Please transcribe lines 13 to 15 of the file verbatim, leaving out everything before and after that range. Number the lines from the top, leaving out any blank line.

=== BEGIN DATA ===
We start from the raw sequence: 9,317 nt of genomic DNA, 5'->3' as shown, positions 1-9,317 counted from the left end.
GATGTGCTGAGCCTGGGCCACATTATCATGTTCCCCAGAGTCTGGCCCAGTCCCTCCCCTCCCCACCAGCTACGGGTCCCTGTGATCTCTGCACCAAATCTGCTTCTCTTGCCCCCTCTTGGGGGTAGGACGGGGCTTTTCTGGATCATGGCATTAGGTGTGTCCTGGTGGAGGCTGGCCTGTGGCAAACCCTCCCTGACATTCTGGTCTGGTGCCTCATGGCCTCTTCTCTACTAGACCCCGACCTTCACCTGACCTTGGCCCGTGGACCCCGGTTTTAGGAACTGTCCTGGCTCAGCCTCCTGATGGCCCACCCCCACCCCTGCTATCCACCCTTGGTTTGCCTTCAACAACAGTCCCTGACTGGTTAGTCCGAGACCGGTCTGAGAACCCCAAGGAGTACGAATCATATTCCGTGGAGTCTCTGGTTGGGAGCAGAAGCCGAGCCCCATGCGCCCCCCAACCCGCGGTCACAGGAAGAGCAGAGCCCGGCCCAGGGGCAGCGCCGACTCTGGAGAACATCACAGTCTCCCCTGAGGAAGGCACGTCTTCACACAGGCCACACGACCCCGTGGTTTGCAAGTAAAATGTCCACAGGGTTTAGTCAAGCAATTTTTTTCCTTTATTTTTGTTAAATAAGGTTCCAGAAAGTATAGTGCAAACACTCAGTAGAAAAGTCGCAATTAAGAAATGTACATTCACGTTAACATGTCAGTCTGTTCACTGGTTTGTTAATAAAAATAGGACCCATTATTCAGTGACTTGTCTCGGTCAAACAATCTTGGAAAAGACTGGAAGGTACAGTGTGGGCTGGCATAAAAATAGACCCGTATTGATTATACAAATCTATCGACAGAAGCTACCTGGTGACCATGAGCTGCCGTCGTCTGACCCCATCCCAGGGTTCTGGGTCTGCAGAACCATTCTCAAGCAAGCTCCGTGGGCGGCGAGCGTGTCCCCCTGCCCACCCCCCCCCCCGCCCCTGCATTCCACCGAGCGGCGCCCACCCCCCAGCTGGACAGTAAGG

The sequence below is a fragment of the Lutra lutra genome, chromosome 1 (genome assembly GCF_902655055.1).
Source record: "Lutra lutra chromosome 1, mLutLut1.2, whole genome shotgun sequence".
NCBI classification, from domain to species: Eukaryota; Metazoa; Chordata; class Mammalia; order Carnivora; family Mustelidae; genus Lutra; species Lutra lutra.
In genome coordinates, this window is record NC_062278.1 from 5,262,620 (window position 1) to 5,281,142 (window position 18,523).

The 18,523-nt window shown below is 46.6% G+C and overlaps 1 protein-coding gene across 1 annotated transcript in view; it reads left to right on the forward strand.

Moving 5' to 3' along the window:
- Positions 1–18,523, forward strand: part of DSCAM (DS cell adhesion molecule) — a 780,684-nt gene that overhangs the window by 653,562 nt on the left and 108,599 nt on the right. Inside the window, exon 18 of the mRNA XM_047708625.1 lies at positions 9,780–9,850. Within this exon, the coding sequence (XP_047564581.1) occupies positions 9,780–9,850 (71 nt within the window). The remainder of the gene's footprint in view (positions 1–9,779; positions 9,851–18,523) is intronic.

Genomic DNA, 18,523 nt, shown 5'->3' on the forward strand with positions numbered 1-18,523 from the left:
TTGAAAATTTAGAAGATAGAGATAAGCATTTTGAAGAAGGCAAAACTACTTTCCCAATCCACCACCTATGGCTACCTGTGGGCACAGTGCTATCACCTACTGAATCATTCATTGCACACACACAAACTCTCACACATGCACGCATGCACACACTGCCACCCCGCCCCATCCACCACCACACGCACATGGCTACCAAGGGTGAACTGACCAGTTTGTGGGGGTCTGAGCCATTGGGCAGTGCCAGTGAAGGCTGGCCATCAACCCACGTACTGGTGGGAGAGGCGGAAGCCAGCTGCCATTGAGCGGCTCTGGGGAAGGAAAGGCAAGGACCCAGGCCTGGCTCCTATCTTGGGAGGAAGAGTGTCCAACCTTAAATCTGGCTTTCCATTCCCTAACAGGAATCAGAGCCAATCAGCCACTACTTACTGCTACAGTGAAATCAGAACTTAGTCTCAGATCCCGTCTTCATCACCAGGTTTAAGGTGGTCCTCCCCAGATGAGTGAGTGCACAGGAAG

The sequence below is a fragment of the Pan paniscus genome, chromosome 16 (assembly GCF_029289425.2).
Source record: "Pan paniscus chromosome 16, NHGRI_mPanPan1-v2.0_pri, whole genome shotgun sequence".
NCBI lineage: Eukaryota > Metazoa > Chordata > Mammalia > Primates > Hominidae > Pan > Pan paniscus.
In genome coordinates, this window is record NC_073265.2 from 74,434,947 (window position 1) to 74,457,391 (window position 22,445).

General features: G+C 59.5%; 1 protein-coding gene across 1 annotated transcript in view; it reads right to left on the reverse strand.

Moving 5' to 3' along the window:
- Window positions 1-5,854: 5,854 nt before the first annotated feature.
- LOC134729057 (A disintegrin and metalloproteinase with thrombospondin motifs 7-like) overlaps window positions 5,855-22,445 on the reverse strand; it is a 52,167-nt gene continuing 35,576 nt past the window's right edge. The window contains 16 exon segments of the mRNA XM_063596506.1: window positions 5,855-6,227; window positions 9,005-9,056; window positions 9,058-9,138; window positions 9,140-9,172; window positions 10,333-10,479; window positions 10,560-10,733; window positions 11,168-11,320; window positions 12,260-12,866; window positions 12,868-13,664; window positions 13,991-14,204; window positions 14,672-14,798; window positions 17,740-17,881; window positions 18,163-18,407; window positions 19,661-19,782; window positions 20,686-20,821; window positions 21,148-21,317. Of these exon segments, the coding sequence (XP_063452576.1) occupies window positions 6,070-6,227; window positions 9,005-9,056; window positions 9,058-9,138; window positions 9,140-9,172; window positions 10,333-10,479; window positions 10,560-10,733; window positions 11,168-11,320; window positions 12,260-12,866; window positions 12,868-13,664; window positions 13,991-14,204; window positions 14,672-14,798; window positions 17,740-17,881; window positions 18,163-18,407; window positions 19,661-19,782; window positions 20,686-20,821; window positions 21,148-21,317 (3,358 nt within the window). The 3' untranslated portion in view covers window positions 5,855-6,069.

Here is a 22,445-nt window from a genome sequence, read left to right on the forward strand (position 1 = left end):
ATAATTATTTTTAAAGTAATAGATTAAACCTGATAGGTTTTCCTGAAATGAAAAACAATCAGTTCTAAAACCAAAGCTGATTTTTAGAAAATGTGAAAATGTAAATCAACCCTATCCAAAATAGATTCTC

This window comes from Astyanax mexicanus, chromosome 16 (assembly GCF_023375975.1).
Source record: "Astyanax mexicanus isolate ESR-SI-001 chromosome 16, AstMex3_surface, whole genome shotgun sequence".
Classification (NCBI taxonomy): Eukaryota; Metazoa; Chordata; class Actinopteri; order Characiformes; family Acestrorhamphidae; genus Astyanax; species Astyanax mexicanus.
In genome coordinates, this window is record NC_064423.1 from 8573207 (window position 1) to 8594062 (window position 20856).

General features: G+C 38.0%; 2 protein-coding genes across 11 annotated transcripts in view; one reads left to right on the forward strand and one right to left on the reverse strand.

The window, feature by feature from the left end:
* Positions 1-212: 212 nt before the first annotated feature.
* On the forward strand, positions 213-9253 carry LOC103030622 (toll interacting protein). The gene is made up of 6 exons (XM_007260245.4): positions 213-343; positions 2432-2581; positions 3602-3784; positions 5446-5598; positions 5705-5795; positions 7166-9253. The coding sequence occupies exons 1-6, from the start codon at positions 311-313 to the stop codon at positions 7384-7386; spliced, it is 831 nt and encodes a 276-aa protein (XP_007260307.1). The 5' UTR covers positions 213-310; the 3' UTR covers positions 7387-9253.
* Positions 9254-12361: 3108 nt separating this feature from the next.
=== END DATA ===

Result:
Source record: "Pan paniscus chromosome 16, NHGRI_mPanPan1-v2.0_pri, whole genome shotgun sequence".
NCBI lineage: Eukaryota > Metazoa > Chordata > Mammalia > Primates > Hominidae > Pan > Pan paniscus.
In genome coordinates, this window is record NC_073265.2 from 74,434,947 (window position 1) to 74,457,391 (window position 22,445).